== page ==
ISSN (Print) - 0012-9976 | ISSN (Online) - 2349-8846

A+| A| A-

The Plight of Street Vendors in India

Failure of Urban Governance and Development

The Plight of Street Vendors in India

Street vendors constitute the most significant and deprived segment of the country’s unorganised sector. Among vendors, the condition of Dalit, women, and child vendors is the most horrific, depressed, and necessitous. Other than being a source of self-employment for the poor, vending is vital to provide convenient, affordable services to the urban populace. It is ironic that the current laws, schemes, and policies are awfully unsympathetic, hostile, and unreceptive towards the ordeals of this section of the urban population. This paper attempts to explore and expose the vulnerability, fragility, and marginalisation of this section under faulty urban governance and development practices by tracking their lives, pains, and plight as vendors.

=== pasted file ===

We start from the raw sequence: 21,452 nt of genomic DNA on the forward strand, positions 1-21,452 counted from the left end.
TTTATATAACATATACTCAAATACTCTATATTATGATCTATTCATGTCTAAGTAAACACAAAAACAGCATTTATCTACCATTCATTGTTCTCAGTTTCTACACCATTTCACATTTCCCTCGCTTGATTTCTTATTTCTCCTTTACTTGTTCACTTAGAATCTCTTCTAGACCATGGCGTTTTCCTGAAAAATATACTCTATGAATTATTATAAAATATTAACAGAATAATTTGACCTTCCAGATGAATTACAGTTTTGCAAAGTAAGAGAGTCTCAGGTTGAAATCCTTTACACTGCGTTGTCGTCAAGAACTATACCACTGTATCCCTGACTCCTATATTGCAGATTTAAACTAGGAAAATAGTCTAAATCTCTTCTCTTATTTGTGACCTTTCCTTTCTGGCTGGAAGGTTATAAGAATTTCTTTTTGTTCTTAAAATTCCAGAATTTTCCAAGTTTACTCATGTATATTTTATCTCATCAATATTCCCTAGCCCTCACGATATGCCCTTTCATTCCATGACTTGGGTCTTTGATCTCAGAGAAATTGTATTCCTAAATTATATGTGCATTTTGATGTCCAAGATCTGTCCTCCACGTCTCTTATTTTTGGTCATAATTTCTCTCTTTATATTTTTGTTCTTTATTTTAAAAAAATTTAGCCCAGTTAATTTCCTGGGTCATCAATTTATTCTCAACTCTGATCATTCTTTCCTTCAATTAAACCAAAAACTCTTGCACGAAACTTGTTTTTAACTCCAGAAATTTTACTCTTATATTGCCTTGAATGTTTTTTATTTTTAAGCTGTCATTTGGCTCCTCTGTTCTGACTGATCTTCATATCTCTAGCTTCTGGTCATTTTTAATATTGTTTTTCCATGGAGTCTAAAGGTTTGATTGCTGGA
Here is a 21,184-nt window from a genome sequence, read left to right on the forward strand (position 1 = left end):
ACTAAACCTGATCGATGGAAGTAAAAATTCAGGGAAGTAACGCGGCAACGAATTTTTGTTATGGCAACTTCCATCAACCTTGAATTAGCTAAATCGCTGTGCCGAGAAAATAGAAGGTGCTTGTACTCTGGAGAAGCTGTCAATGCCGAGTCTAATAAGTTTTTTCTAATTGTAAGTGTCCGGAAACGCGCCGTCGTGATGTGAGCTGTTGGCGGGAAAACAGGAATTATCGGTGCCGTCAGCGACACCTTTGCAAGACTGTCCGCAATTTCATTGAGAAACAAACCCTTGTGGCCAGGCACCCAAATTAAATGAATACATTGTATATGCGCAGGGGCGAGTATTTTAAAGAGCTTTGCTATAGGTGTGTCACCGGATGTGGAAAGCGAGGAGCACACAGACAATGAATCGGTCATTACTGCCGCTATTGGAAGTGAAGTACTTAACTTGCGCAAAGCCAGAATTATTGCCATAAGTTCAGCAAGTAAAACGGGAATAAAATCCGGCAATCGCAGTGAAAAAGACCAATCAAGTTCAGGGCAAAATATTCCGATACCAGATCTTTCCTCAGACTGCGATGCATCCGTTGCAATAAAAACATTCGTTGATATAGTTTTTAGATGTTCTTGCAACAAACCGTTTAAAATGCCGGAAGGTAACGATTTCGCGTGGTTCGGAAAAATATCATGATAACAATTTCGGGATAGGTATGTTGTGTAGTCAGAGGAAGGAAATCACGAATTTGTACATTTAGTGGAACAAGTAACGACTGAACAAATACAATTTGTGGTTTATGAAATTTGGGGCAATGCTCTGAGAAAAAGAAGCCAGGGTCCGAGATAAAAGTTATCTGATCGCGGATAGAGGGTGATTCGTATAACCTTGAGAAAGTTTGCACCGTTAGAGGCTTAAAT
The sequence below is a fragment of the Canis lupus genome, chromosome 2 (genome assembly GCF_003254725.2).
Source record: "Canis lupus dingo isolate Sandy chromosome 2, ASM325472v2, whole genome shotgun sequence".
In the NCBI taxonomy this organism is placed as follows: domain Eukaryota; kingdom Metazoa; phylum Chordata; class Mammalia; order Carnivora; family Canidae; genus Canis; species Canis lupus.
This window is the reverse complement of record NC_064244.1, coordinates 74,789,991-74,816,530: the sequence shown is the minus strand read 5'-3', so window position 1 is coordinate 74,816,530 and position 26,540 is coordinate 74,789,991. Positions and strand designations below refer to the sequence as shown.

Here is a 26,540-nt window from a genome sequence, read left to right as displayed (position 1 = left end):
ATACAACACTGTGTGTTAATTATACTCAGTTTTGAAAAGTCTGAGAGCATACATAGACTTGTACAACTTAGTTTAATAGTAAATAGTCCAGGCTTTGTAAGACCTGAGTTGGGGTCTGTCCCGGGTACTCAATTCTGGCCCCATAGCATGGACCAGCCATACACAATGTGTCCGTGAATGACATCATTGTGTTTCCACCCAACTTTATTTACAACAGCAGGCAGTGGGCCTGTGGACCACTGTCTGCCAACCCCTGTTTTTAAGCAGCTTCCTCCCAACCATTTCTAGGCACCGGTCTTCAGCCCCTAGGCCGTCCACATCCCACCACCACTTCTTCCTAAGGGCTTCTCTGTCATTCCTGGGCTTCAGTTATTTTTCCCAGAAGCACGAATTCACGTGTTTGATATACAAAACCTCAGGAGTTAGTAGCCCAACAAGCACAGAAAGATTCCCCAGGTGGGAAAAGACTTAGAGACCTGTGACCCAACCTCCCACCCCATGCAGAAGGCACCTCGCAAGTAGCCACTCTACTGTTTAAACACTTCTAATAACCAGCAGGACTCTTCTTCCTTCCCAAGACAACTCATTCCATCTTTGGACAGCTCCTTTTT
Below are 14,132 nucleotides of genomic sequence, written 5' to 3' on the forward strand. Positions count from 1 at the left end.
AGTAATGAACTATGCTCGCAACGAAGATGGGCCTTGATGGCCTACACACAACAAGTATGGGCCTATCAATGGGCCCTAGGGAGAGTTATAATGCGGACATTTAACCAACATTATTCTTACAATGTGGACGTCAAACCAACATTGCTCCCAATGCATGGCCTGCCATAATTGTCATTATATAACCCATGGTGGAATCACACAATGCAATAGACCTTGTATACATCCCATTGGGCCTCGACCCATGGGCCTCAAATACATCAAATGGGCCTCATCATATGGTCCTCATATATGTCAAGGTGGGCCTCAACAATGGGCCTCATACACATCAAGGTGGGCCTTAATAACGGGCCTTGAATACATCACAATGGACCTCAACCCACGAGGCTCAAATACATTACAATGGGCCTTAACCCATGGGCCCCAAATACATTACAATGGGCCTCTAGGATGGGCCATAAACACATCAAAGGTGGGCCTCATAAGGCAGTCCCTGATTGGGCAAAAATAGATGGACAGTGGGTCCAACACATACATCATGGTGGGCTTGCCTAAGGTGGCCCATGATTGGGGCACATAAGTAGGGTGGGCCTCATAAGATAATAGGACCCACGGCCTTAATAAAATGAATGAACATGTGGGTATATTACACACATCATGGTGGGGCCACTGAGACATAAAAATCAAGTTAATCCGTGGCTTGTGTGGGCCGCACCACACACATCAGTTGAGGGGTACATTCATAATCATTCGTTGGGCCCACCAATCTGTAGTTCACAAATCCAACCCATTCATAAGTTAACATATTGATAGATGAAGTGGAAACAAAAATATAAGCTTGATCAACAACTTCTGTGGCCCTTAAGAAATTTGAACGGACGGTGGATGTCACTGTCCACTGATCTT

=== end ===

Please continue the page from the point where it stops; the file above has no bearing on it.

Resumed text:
Vending and hawking has been an integral part of Indian trade and shopping since ancient times. In other words, street vendors, or hawkers as they are widely known, have been around for as long as civilisation. There has been no city—modern or ancient—without traders vending their wares informally in public spaces. Indian cities are no exception, as testified by the tradition of natural markets or mandis (Sampath 2015). Without vendors, it is quite challenging and impossible to experience the dynamicity of cities. Owing to their centrality in cities, several descriptive terms have been attached to them, for example, in the English language they have been referred to as hawkers, street sellers, travelling merchants, peddlers, street vendors, itinerant traders, vag­rants, street criers, ambulant traders, the trading proletariat, costermongers, petty chapmen, packmen, pack carriers, and hucksters. This diversity of terms connotes the abundance of denotation, activity and experience, and a combination of diff­erent trades and specialisation, which makes it challen­ging to place vending under any specific category. They have often been proven to be pioneers of expansion, opening up markets in unknown goods and services, as well as in poorly serviced areas (Indorewala 2017).

Street Vending in India: An Overview

Dear reader,

To continue reading, become a subscriber.

Explore our attractive subscription offers.

Click here

Updated On : 13th Nov, 2021

Comments

(-) Hide

EPW looks forward to your comments. Please note that comments are moderated as per our comments policy. They may take some time to appear. A comment, if suitable, may be selected for publication in the Letters pages of EPW.

Back to Top